Friday, January 6, 2017

Winnie-the-Pooh

.... I am on record somewhere saying that Winnie-the-Pooh — the 90th anniversary of whose publication passed last October — and its sequel The House at Pooh Corner are better than anything by Faulkner or Joyce. Returning to them once again, I find myself standing by that judgment; indeed, I feel inclined, if anything, to double down and say that they are among the ten or so finest novels in our language.

It is important to recall that Milne, like Dickens, the novelist whom in many ways he most resembles, did not sit down to write books from beginning to end but rather published chapters that appeared in serial form and were meant to be self-contained. ....

Some adult Pooh readers will be surprised by what they have not remembered or were never acquainted with in the first place because they have seen only the old Disney film (the less said about the computer-animated sequel and the television series, the better). The books are, for one thing, uproariously funny. Most of the dialogue is worthy of P.G. Wodehouse, Milne’s great contemporary, with whom he had an unfortunate falling-out during the Second World War:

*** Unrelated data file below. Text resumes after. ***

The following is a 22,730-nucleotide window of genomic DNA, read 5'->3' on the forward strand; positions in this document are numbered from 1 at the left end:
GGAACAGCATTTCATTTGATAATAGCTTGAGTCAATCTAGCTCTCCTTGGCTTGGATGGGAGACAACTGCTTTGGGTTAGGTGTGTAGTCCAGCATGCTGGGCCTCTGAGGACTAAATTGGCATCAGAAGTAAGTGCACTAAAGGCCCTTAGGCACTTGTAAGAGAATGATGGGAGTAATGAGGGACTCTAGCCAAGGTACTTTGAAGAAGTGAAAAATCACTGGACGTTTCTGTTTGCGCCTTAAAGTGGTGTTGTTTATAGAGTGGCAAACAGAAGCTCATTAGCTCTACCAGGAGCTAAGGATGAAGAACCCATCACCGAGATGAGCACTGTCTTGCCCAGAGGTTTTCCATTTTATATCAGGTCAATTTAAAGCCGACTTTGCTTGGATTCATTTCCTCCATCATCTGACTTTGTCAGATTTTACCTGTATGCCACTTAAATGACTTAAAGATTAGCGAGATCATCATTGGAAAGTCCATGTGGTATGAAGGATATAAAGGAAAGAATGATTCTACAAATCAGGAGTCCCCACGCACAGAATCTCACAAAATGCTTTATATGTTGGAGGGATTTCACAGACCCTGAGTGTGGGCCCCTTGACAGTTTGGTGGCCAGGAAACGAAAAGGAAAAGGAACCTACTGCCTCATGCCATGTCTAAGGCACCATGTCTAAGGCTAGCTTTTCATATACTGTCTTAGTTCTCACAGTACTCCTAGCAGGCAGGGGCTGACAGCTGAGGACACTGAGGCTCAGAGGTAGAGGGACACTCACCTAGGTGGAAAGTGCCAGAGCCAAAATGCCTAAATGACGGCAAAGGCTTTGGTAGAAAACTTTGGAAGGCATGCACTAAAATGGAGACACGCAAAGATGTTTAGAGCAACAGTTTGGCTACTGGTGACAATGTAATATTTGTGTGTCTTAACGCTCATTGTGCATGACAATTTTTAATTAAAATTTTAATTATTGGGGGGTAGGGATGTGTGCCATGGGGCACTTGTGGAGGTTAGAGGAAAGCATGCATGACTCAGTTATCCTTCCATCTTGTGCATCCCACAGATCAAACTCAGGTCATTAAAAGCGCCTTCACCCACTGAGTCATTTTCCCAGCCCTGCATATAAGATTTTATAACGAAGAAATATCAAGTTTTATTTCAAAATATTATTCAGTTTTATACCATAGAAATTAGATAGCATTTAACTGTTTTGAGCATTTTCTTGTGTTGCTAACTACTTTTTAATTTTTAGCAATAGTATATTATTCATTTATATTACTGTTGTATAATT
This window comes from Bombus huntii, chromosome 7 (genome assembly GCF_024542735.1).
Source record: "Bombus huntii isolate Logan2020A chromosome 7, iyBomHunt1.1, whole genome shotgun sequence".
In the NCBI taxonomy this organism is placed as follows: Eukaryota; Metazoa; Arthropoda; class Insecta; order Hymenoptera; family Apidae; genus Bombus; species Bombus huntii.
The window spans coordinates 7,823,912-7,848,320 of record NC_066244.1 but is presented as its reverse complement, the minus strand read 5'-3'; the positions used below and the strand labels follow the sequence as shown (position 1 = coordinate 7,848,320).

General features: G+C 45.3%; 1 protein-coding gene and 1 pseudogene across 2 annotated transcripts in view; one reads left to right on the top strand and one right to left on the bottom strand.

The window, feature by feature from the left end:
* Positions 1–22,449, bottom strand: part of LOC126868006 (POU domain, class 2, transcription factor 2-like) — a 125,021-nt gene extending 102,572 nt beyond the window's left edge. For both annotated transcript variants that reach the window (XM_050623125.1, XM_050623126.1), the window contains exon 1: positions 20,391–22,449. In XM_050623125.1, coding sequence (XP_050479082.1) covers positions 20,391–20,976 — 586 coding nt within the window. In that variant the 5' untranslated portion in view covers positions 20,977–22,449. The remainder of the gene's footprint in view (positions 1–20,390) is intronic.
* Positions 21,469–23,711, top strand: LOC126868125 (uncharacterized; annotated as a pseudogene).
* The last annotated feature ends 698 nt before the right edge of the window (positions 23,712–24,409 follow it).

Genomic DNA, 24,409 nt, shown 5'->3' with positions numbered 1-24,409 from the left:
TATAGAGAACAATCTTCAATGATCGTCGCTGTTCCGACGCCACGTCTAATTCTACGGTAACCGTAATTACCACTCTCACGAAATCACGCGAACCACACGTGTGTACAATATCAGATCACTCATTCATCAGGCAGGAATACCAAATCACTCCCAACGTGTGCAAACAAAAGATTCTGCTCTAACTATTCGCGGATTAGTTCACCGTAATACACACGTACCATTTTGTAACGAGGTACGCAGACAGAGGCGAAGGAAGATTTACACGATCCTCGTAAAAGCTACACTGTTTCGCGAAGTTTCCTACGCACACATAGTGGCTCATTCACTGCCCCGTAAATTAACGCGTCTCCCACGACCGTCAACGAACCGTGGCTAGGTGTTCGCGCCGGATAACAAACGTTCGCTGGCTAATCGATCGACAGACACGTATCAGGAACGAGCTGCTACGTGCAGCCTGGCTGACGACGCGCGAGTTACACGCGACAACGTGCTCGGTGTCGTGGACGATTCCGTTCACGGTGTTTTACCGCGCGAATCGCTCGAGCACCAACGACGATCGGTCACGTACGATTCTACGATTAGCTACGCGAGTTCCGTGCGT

“Hallo, Rabbit,” [Pooh] said, “is that you?”
“Let’s pretend it isn’t,” said Rabbit, “and see what happens.”
“I’ve got a message for you.”
“I’ll give it to him.”
“We’re all going on an Expedition with Christopher Robin.”
“What is it when we’re on it?”
“A sort of boat, I think,” said Pooh.
Others will be put off by unexpected hints of melancholy. Milne’s trees loom in the background as a kind of reminder of the adult world with its attendant horrors. It is difficult to think of a novel with a more memorable ending than The House at Pooh Corner (Great Expectations comes to mind); it is almost impossible to think of one that is sadder. In “an enchanted place on the very top of the Forest,” after confusing him with talk about “People called Kings and Queens and something called Factors,” Christopher Robin dubs our hero “Sir Pooh de Bear, bravest of all my Knights,” and begs his friend never to forget him while tacitly begging his forgiveness in the — well-nigh inevitable — event that he will leave his animal friends forever. ....“Wherever they go,” Milne tells us in his final paragraph, “and whatever happens to them on the way, in that enchanted place on the top of the Forest, a little boy and his Bear will always be playing.” ....
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